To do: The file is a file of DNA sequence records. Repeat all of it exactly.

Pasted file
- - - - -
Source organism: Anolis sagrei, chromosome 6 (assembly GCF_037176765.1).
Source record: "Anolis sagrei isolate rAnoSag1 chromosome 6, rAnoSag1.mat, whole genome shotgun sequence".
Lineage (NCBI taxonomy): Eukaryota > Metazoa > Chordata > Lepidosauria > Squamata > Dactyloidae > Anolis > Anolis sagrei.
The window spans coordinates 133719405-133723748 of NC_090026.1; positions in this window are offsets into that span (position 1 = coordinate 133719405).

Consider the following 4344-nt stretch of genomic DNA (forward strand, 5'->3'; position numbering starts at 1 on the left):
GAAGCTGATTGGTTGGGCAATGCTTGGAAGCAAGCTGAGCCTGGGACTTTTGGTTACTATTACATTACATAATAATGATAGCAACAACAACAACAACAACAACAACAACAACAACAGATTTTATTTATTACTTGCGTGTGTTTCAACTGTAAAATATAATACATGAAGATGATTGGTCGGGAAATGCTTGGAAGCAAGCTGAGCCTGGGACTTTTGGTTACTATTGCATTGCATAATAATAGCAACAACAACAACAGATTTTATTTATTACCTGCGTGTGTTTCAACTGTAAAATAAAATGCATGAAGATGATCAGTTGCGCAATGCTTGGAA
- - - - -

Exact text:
Source organism: Anolis sagrei, chromosome 6 (assembly GCF_037176765.1).
Source record: "Anolis sagrei isolate rAnoSag1 chromosome 6, rAnoSag1.mat, whole genome shotgun sequence".
Lineage (NCBI taxonomy): Eukaryota > Metazoa > Chordata > Lepidosauria > Squamata > Dactyloidae > Anolis > Anolis sagrei.
The window spans coordinates 133719405-133723748 of NC_090026.1; positions in this window are offsets into that span (position 1 = coordinate 133719405).

Consider the following 4344-nt stretch of genomic DNA (forward strand, 5'->3'; position numbering starts at 1 on the left):
GAAGCTGATTGGTTGGGCAATGCTTGGAAGCAAGCTGAGCCTGGGACTTTTGGTTACTATTACATTACATAATAATGATAGCAACAACAACAACAACAACAACAACAACAACAACAGATTTTATTTATTACTTGCGTGTGTTTCAACTGTAAAATATAATACATGAAGATGATTGGTCGGGAAATGCTTGGAAGCAAGCTGAGCCTGGGACTTTTGGTTACTATTGCATTGCATAATAATAGCAACAACAACAACAGATTTTATTTATTACCTGCGTGTGTTTCAACTGTAAAATAAAATGCATGAAGATGATCAGTTGCGCAATGCTTGGAA